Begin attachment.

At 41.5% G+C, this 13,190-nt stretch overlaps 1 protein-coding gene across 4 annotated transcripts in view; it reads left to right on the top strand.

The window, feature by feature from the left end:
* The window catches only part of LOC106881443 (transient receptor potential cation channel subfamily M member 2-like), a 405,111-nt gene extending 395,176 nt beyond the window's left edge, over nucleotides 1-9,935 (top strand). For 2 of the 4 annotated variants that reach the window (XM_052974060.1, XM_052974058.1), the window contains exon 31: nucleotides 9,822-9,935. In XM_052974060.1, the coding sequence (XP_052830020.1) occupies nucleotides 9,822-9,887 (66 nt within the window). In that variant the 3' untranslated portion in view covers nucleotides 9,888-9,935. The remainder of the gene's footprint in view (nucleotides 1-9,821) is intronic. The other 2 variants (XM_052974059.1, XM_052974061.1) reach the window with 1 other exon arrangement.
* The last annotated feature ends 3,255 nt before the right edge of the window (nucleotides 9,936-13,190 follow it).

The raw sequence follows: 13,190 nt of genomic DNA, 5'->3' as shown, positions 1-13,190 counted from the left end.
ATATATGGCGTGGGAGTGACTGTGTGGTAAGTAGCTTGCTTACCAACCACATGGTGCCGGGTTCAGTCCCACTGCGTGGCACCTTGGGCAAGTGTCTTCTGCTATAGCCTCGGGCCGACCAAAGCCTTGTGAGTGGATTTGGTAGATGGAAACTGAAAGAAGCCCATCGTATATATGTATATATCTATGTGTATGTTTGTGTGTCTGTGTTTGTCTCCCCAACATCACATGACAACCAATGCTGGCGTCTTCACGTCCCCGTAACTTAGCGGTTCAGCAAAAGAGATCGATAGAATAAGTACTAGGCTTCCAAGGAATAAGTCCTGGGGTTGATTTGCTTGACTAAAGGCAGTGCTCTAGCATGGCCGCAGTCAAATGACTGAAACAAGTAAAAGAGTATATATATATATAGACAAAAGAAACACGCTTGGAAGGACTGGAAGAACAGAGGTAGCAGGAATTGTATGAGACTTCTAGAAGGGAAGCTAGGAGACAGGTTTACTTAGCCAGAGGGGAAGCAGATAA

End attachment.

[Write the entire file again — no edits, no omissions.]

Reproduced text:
At 41.5% G+C, this 13,190-nt stretch overlaps 1 protein-coding gene across 4 annotated transcripts in view; it reads left to right on the top strand.

The window, feature by feature from the left end:
* The window catches only part of LOC106881443 (transient receptor potential cation channel subfamily M member 2-like), a 405,111-nt gene extending 395,176 nt beyond the window's left edge, over nucleotides 1-9,935 (top strand). For 2 of the 4 annotated variants that reach the window (XM_052974060.1, XM_052974058.1), the window contains exon 31: nucleotides 9,822-9,935. In XM_052974060.1, the coding sequence (XP_052830020.1) occupies nucleotides 9,822-9,887 (66 nt within the window). In that variant the 3' untranslated portion in view covers nucleotides 9,888-9,935. The remainder of the gene's footprint in view (nucleotides 1-9,821) is intronic. The other 2 variants (XM_052974059.1, XM_052974061.1) reach the window with 1 other exon arrangement.
* The last annotated feature ends 3,255 nt before the right edge of the window (nucleotides 9,936-13,190 follow it).

The raw sequence follows: 13,190 nt of genomic DNA, 5'->3' as shown, positions 1-13,190 counted from the left end.
ATATATGGCGTGGGAGTGACTGTGTGGTAAGTAGCTTGCTTACCAACCACATGGTGCCGGGTTCAGTCCCACTGCGTGGCACCTTGGGCAAGTGTCTTCTGCTATAGCCTCGGGCCGACCAAAGCCTTGTGAGTGGATTTGGTAGATGGAAACTGAAAGAAGCCCATCGTATATATGTATATATCTATGTGTATGTTTGTGTGTCTGTGTTTGTCTCCCCAACATCACATGACAACCAATGCTGGCGTCTTCACGTCCCCGTAACTTAGCGGTTCAGCAAAAGAGATCGATAGAATAAGTACTAGGCTTCCAAGGAATAAGTCCTGGGGTTGATTTGCTTGACTAAAGGCAGTGCTCTAGCATGGCCGCAGTCAAATGACTGAAACAAGTAAAAGAGTATATATATATATAGACAAAAGAAACACGCTTGGAAGGACTGGAAGAACAGAGGTAGCAGGAATTGTATGAGACTTCTAGAAGGGAAGCTAGGAGACAGGTTTACTTAGCCAGAGGGGAAGCAGATAA